April 23rd, 2018

No joke: have China’s censors gone too far with ban on humour app?

By: Lily Kuo     Source: The Guardian      Date: 22/4/2018

End of Neihan Duanzi, which united strangers around funny memes, has driven users underground where they openly question controls over society

Chinese woman on phone
Neihan Duanzi, a popular Chinese joke app, had been a source of social connection in cyberspace. Photograph: Kevin Frayer/Getty Images

There is a not-so-secret club in China. Members find each other in traffic by honking their horn – one long honk, followed by two short ones. Others identify each other by completing nonsensical couplets: “The son of heaven covers the tiger” – to which the correct response is “chicken stew with mushrooms”.

They call themselves duanyou after the app Neihan Duanzi, or “implied jokes”, where until recently some 30 million users could watch short videos, comedy sketches and follow dirty jokes and memes. Fans also organise offline meet-ups. At one gathering in Hunan province earlier this month, a group posed in a parking lot with little red flags and a sign describing themselves as the “duanyoucoalition”.

China’s media regulator on 10 April ordered Neihan Duanzi’s parent company and one of the country’s fastest-growing internet companies, Bytedance, to shut down the app because of its “vulgar” content. It was one of several news apps to be removed from online stores or shuttered this month.

The group’s unofficial song, On Earth, a ballad about life’s struggles, has been censored. Cities from Shanghai to Changde in Hunan province have placed restrictions on honking. Authorities have advised news outlets not to report on fan gatherings. The founder and CEO of Toutiao, the news platform where Neihan Duanzi was first hosted, issued a public apology for failing to “promote positive energy and grasp correct guidance of public opinion”.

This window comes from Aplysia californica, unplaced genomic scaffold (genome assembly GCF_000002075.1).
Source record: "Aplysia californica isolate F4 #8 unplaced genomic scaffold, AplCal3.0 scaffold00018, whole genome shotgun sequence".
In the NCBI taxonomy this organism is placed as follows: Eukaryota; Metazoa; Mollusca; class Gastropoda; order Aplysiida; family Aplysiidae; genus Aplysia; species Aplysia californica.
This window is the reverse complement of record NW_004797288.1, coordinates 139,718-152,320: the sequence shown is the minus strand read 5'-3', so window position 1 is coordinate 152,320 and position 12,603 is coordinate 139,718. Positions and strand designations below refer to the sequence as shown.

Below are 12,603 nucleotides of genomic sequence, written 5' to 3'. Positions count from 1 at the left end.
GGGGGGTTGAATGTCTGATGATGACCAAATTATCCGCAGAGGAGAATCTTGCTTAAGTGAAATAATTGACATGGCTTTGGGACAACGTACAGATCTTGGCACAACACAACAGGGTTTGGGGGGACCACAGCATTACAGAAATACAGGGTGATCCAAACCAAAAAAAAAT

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April 16th, 2018

The Personal Data of 346,000 People, Hung on a Museum Wall

By: Sui-lee Wee and Elise Chen    Source: The New York Times     Date: 13/4/2018

Last week, the authorities in Wuhan, China, ordered Deng Yufeng’s exhibition of personal data shut down after two days and began investigating him on suspicion of amassing the information illegally.

BEIJING — Deng Yufeng wanted to create art that prods people to question their lack of data privacy. What better way, he reasoned, than to buy the personal information of more than 300,000 Chinese people off the internet and display it in a public exhibition?

The police did not appreciate the irony.

Last week, the authorities in the Chinese city of Wuhan shut down Mr. Deng’s exhibition in a local museum after two days and told him that he was being investigated on suspicion of amassing the information through illegal means.

Mr. Deng’s project coincides with a growing debate about the lack of data privacy in China, where people are starting to push back against tech companies and their use of information. Online brokers regularly, and illegally, buy and sell personal information online. Chinese people are often bombarded with calls and text messages offering bank loans or home purchases that seem too personalized to be random.

Mr. Deng, a 32-year-old artist based in Beijing, said he hoped to get Chinese people to question that everyday scenario.

“When these nuisance text messages become a daily routine, we develop a habit of ignoring and avoiding these text messages in a numb state,” he said in a telephone interview. “This is actually the mental state of most people here: a state of helplessness.”

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